Le Tastevin Wine Club - Notes on Cheeses - April 21, 2010

Tonight's cheeses are from the Plum Market on Orchard Lake Road. I have found that despite their higher prices they sell some of the harder-to-find, hand-made artisan cheeses. The French "epi" loaves are once again from The Give Thanks Bakery in Rochester.

Montgomery's Farmhouse Cheddar - regularly labeled the "World's Greatest Cheddar" and is the one all others are measured against. Most cheeses sold under the name of cheddar don't deserve the name. Over 300 years ago, when Montgomery's was first made, Britain never legally protected or defined the term "cheddar cheese." These rare, cloth-bound, raw-milk cheeses can be counted on the fingers of one hand: Montgomery's, Keens, Lincolnshire Poacher, Reades, and Westcombe's. Several American cheddars - Fiscalini Bandaged Cheddar from Modesto, California, and Grafton Village and Shelburne Farms from Vermont - are considered to be comparable to English Cheddars. The fact sheet about this great cheese is from Neal's Yard Dairy in London. Made by Jamie Montgomery from sweet Fresian cow's milk, each wheel is aged in cloth and brushed with lard every few days, resulting in a firm, crumbly paste that slowly releases its flavor of dried fig and almond. The veins in the cheese are not like the veins in blue cheese, but are from the cheese-making process. Slightly sharp with just enough fat and salt, it is great match for most full-bodied wines, be they from Bordeaux, Burgundy, Rhône or New World. Enjoy this artisan, hand-made two year aged cheese, one of the world's great cheeses.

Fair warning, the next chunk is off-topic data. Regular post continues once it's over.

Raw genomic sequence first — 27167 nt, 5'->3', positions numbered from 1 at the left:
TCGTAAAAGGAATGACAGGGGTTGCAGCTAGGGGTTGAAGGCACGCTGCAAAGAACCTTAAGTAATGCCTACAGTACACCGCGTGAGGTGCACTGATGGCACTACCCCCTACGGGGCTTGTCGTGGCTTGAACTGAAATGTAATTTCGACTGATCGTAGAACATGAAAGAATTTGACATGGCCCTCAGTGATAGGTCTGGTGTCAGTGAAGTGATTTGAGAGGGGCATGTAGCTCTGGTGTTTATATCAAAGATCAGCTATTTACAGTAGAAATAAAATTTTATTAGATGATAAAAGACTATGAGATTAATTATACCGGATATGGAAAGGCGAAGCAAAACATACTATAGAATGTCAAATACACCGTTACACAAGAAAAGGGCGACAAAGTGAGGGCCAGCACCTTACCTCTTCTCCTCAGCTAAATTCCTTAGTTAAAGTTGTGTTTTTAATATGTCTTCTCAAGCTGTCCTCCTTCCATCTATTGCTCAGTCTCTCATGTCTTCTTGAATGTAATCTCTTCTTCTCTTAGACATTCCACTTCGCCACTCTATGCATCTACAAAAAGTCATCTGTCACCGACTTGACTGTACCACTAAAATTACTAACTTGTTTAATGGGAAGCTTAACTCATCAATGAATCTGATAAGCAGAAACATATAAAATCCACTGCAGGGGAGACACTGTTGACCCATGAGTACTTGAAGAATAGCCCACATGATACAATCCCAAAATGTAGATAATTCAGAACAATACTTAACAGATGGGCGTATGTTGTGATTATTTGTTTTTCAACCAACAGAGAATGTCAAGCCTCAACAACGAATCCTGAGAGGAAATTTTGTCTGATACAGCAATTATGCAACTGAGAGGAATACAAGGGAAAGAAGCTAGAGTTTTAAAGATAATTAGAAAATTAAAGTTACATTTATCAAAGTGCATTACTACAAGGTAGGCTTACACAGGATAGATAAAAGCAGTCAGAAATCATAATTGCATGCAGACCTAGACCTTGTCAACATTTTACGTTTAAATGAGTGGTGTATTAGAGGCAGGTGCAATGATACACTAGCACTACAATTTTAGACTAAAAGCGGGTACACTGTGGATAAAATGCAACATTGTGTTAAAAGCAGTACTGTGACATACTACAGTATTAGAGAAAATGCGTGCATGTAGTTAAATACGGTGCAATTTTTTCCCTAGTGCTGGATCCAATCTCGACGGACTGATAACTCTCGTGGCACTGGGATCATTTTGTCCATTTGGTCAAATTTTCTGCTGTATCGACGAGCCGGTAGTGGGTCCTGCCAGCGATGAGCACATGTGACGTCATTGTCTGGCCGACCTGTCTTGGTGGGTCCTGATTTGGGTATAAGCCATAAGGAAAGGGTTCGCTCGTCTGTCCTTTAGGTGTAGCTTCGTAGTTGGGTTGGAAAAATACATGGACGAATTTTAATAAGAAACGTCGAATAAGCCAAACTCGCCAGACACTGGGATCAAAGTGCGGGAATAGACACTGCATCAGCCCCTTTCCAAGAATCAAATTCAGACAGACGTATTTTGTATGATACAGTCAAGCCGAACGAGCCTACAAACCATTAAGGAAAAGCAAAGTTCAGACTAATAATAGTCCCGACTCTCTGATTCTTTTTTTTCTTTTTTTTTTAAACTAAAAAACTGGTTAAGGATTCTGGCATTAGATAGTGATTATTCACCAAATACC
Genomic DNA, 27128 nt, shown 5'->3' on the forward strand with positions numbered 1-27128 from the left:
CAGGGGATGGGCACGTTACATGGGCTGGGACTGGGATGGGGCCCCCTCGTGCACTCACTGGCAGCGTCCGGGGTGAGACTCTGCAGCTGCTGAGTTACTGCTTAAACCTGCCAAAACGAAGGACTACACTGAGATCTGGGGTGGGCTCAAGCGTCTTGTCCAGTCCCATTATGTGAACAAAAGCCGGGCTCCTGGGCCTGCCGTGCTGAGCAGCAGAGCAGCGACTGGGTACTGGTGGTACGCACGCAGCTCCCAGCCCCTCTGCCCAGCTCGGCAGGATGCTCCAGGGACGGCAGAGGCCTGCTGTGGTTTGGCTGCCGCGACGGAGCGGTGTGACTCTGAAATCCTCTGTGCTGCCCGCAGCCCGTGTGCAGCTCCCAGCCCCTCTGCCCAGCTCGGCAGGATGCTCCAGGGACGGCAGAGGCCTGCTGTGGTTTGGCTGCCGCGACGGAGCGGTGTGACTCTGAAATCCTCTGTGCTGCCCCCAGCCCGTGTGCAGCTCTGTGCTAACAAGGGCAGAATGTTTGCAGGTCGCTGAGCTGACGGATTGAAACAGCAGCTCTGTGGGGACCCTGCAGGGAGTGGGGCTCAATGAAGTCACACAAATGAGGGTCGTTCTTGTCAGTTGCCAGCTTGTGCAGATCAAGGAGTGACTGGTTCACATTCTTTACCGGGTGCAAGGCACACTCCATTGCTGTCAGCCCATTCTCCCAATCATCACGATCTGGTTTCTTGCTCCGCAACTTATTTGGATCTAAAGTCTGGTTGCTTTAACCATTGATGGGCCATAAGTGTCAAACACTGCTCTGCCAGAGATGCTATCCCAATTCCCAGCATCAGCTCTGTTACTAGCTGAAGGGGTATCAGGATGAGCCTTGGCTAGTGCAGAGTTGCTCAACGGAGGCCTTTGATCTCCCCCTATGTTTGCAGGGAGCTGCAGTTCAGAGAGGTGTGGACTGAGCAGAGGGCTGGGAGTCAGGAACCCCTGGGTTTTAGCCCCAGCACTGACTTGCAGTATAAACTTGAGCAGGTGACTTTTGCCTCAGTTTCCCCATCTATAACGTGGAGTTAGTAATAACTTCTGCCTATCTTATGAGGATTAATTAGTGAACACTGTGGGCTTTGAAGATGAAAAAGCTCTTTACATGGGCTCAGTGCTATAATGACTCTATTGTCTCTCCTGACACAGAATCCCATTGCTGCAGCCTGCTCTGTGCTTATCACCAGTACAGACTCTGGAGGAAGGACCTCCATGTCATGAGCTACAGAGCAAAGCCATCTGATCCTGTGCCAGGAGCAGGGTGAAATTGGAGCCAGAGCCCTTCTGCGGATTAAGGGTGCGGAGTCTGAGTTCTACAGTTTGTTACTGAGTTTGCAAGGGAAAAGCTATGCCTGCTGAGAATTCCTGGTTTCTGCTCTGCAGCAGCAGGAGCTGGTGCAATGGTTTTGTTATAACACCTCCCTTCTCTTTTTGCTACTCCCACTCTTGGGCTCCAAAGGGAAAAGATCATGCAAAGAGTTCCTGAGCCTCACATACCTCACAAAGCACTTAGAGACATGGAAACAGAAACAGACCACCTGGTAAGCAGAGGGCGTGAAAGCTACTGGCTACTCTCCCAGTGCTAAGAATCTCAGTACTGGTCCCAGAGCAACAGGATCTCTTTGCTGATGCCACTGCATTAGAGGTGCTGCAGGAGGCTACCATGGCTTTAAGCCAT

Raclette - a versatile mild cheese from the mountains of Savoie and is similar to other cheeses from that area such as Morbier. Like Morbier, it is a washed-rind cheese accounting for its somewhat pungent aroma. Raclette is the top-selling cheese in France and Switzerland, most likely due to its popularity when milted over food. (Think of enjoying a Croque Monsieur sandwich in the café's of Paris with a glass of red wine!). In the United States it is the cheese normally used in fondues. Heating releases the flavor of this cheese although on a cheese plate it goes well with fruity whites and lush red Burgundy and Merlot-based wines due to the cheese's mild taste. In France, most Raclettes are raw cheeses, but in Switzerland they are pasteurized. Ours is a French pasteurized bersion since raw Raclette is harder to find due to strict American regulation of raw cheeses. The French word "racler" means to scrape, as Alpine cheesemakers originally made their meals by scraping this cheese off rocks in their smoldering fires.

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